Coming back to our examples, function is still implied by names like “stool” or “kneeling”—but even these are defamiliarized. A “three-part stool” is at most one-third useful; less in a gallery context where one cannot sit on it. And “kneeling object” invokes a question of animacy: is the object kneeling or is it made for a user to kneel on? (If one were to kneel on it: what for, and how? What kind of knee play is invoked?)
I’m interested in how Bay Area’s Slant Step history touches up with Gordon Hall’s exhibit in Chicago. The particularity of regionalism and how it can hook up with expansiveness. So when I finish the Slant Step Book, I make a second trip back to Document.
Hall’s minimal sculptures interrogate the possibilities of form without function. All of the work in the exhibit reward sustained close attention and careful reading. Defamiliarized miniatures that border familiar identities. On first reading, I am so tempted to give in to the instinct to name and classify (tool box, water fountain basin), but Hall asks for a more generous, transformational way of viewing. Queering the way we see, embracing both their specificity and ambiguity.
Gordon Hall originally presented the sculptures shown in Uselessness within the suggestive context of performances at the Portland Institute of Contemporary Art. Deconstructing the show over Thai food next door, my friends expressed their disappointment that Document did not carry over these performances at the opening. On the other hand, however, I was drawn in by the mysteriousness of the objects and the suggestive potentiality of their unknown-to-me performance histories: the space this left for my imagination.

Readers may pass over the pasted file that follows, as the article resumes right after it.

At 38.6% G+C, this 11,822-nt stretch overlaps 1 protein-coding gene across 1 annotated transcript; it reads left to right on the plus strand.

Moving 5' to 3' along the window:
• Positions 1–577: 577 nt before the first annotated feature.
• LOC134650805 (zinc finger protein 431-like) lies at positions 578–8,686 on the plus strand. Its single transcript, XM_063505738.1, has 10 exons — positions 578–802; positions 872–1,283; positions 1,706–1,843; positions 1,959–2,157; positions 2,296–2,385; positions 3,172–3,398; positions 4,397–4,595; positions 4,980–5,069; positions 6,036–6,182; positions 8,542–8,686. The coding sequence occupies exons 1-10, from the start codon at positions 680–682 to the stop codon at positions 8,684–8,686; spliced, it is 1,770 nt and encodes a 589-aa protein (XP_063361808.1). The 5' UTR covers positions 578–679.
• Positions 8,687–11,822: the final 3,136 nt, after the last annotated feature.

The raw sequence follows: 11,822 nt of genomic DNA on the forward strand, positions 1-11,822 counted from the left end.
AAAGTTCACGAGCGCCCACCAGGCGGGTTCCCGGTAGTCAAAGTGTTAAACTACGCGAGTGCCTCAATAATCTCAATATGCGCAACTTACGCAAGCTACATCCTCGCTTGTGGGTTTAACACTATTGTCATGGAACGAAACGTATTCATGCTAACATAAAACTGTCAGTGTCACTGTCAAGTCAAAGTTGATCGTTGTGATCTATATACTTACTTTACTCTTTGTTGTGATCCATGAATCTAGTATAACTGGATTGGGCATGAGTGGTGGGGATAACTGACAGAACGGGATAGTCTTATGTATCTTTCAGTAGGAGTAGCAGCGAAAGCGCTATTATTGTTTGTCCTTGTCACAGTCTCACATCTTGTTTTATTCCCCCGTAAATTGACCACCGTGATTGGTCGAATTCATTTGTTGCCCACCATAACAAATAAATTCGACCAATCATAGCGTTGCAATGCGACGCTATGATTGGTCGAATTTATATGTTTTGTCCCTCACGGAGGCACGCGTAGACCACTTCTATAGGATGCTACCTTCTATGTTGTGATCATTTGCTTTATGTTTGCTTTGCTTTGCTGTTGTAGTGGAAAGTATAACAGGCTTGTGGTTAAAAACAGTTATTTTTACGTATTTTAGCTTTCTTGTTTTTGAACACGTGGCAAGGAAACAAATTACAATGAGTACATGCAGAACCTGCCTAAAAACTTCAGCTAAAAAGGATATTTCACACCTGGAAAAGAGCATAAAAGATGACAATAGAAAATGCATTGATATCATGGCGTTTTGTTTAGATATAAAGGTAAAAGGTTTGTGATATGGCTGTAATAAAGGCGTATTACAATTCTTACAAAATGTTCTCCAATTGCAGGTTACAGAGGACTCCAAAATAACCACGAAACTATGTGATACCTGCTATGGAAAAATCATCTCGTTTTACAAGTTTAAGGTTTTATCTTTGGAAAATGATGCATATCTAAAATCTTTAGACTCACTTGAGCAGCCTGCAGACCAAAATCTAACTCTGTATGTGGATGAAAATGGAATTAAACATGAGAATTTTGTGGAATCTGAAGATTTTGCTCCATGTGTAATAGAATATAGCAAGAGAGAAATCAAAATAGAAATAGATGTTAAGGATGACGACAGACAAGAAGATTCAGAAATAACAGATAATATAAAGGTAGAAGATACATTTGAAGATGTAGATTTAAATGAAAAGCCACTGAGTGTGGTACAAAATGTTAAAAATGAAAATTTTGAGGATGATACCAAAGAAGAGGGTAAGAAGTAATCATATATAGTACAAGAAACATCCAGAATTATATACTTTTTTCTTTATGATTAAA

Here I sit on the floor, meditatively considering Sitting (Brick Object) (III).
A low stooped object, saddle-like. My mind rushes in two directions simultaneously: chimney, chair. Why not both = chimney chair. A visual portmanteau, two everyday objects defamiliarized by association. I’ve sat on roofs before, and I suppose on the roof a chimney could be a seat, though brick is not the most commodious surface for durational sitting. Now I am both inside and outside; I do not object. The porousness of perception: this brick object invites me to inhabit space differently.
My mind wanders associatively to various rooftops I have known and loved: memories of sneaking out through the window of my friend’s dorm room to the roof overlooking the police station parking lot… other rooftops around campus we weren’t supposed to be on but a friend with a copy of a janitorial key (nicknamed “Mr. Go”) provided illicit access to… another vine-ridden rooftop I hosted poetry readings on…